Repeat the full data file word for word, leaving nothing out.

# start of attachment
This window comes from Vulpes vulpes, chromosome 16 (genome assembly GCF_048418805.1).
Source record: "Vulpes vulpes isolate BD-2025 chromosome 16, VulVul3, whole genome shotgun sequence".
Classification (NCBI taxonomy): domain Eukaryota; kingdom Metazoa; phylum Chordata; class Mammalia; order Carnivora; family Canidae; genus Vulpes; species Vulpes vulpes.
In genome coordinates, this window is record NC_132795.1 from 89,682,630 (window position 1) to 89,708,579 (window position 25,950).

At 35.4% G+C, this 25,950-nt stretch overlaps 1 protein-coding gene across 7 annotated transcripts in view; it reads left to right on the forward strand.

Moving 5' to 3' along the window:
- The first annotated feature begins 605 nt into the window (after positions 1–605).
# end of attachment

This window comes from Vulpes vulpes, chromosome 16 (genome assembly GCF_048418805.1).
Source record: "Vulpes vulpes isolate BD-2025 chromosome 16, VulVul3, whole genome shotgun sequence".
Classification (NCBI taxonomy): domain Eukaryota; kingdom Metazoa; phylum Chordata; class Mammalia; order Carnivora; family Canidae; genus Vulpes; species Vulpes vulpes.
In genome coordinates, this window is record NC_132795.1 from 89,682,630 (window position 1) to 89,708,579 (window position 25,950).

At 35.4% G+C, this 25,950-nt stretch overlaps 1 protein-coding gene across 7 annotated transcripts in view; it reads left to right on the forward strand.

Moving 5' to 3' along the window:
- The first annotated feature begins 605 nt into the window (after positions 1–605).